But I don't currently plant for market, just to supplement our trips to the market. I'm not entirely thrilled by that, but there you go. But still, a sunny day will remind me that spring will come, that plants will grow, and that the planet will keep on turning--whether I'm there to man the machinery or not. Winter may be coming on Game of Thrones, but around here, Spring is Coming.

Friday, January 24, 2014

Friday Food Security Link-straveganza

Oh, those GMOs. Nathaniel Johnson at Grist has been doing an in-depth series of reports on whether GMOs matter. It's a series that has raised more than a few hackles in the green world, particularly because he has come to the conclusion that spending our political capital opposing GMOs is a waste of time, energy, and money.
Johnson's series is worth reading, as is Tom Philpott's response, and Ramez Naam's generally pro-GMO article. But, kas Nathaniel Johnson writes in his most recent article:
[...]I want to add a note of caution: There’s an entire industry pushing the argument that GMOs are the solution. I agree with the International Assessment of Agricultural Knowledge, Science and Technology for Development that GMOs could be part of the solution, but we shouldn’t let the hype distract us from all the other ideas out there.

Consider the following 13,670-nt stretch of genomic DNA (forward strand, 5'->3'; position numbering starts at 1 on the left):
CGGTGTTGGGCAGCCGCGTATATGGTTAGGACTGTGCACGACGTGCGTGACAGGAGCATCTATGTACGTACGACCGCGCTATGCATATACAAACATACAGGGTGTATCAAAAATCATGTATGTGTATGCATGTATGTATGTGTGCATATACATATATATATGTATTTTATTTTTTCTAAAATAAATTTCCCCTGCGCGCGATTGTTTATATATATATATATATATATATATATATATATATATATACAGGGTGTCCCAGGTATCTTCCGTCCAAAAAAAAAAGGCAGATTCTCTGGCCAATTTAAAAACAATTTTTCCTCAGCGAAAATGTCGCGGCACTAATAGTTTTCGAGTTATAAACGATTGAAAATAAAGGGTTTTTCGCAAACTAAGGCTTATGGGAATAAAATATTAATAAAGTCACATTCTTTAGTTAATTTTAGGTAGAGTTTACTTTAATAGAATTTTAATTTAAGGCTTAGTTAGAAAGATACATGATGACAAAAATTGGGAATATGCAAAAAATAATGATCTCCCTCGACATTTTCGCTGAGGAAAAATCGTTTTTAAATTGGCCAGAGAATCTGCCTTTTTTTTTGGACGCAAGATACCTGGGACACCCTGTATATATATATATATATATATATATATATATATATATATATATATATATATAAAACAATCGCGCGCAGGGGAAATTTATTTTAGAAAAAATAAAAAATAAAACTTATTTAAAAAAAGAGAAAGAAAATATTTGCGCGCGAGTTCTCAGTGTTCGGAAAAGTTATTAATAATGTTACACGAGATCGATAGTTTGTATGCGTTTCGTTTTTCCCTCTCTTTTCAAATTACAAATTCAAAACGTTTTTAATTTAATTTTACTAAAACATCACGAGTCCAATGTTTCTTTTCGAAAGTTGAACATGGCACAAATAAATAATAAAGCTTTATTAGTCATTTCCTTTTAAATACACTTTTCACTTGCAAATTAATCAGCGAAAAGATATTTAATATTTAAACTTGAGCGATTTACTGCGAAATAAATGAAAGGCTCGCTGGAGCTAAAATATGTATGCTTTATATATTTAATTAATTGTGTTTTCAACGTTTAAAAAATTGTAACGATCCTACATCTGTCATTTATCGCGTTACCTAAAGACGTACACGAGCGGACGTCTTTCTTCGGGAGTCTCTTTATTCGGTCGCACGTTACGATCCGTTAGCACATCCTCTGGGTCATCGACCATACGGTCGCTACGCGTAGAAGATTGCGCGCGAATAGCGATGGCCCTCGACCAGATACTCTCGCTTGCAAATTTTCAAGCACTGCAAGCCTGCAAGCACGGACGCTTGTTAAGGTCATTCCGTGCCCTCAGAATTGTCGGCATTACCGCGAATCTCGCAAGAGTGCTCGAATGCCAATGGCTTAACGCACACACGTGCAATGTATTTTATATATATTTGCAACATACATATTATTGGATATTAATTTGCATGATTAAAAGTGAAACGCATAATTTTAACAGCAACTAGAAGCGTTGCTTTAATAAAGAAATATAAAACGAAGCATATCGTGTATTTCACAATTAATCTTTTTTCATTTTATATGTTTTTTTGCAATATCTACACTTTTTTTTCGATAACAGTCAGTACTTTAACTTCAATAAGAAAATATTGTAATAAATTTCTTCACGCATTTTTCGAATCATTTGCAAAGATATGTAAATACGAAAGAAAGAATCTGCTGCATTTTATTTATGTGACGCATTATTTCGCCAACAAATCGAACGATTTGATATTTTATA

There are lots of problems associated with GMOs. I just want to focus directly on fixing those problems, rather than turning GMOs into a vague representative boogieman. I see problems with seed patents, problems with overuse of pesticides, problems with the lack of funding for research on agricultural alternatives. I care deeply about these things. But I’m worried that the discussion has become so ossified over GMOs that it’s not helping those causes. We’ve focused so tightly on GMOs that people tend to lose sight of those bigger things.

Raw Story is reporting that Golden Rice, that long-touted but otherwise invisible genetically modified crop that's supposed to save millions from blindness may actually be a go: